• Oh my, I had no idea this had an existence outside of my own dabblings. I’d love to hear more about the recipe you have. What’s in the seasoning mix?

      • Taste of France

        Sorry for the delay. My recipe is in The Complete Middle East Cookbook by Tess Mallos. The sauce involves ghee, onion, walnuts, pomegranate juice, brown sugar, cinnamon bark and lemon juice. Delicious.

        • Thanks for the recommendation!

        • dorasiah

          I have this cookbook too! With the cloth and hard cover binding, it’s one gorgeous cookbook.

          • Thanks for the added recommendation, Dorasiah. I’m adding it to my wishlist for sure!

  • Hi Clothilde, I love pomegranate molasses. I use it to finish off duck magrets when they come out of the oven, it gives a nice, slightly sour taste to them which cuts through the fat.

    Sorry, but I am going to nit pick. Do you mean four chicken thighs or 4 chicken legs, thighs and drumsticks? I think 4 thighs wouldn’t weigh enough.

    I am going to try this with two guinea fowl (pintade) legs I have in the freezer. I think the slow cooking will be OK for them.

  • I’m just back from Switzerland and ‘fell’ into my overflowing mailbox – you came out nr the top and looking at that casserole, my heart was hammering with desire… :)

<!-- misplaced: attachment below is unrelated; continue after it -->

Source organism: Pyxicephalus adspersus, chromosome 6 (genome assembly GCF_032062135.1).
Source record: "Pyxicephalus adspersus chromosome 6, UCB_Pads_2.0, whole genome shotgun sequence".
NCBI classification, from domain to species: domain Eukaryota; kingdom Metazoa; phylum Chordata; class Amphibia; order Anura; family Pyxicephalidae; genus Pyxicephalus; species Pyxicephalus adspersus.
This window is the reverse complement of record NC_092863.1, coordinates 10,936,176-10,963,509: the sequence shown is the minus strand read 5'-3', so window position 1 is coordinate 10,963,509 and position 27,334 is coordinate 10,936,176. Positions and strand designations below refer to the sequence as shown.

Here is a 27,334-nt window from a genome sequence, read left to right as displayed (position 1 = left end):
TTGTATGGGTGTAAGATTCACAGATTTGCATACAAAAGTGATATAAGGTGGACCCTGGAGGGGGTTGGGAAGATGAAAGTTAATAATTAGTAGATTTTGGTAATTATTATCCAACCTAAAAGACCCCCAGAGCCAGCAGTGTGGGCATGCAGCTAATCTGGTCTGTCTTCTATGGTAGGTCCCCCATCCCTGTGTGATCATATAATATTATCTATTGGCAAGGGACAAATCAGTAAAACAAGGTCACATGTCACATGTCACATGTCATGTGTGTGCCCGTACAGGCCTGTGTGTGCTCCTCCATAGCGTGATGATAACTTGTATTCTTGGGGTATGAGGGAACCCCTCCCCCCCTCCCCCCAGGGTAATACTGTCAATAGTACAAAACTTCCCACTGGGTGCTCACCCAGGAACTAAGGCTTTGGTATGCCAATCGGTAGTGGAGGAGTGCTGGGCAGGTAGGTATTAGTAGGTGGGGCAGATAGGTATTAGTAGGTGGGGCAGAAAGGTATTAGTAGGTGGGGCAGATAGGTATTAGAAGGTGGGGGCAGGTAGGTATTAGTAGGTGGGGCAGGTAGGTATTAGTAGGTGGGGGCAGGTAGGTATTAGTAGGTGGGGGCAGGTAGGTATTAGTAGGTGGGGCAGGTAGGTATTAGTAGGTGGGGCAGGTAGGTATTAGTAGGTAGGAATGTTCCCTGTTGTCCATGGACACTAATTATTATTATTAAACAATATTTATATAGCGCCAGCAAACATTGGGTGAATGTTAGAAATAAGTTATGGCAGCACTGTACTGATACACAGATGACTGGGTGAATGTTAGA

Reading about how to get this pomegranate molasse, I thought ‘why don’t I just simply take my trusted (and quite expensive) balsamico (which I often buy in Switzerland and which I own in various quality degrees)….. and then you said the magic word: If worst comes to worst….. – so I am saved for the time being!
    I don’t want to hoard even more ingredients (having already a quite substantial amount of English, Swiss, Italian specialties) and I just KNEW that this chicken pot has my name on it! Also, I adore pomegranates but they are hell to shell and the mess I create every single time is in no way related to the result I get. Therefore it’s out of my ingredients list. I like them best plucked directly from the (Italian) tree and eaten at the table standing in its shadow…. Amen to that and thank you for your always amazing posts.
    I’m also, presently, and amongst many others, reading your Chocolate & Zucchini book in English and I love your stories around the recipes. The only trouble of course is that the book is for the American market and everything is in cups, oz, and Fahrenheit…. David Lebovitz always puts everything in C/F and grams, so much more useful for us Europeans but I think I can live with that! :)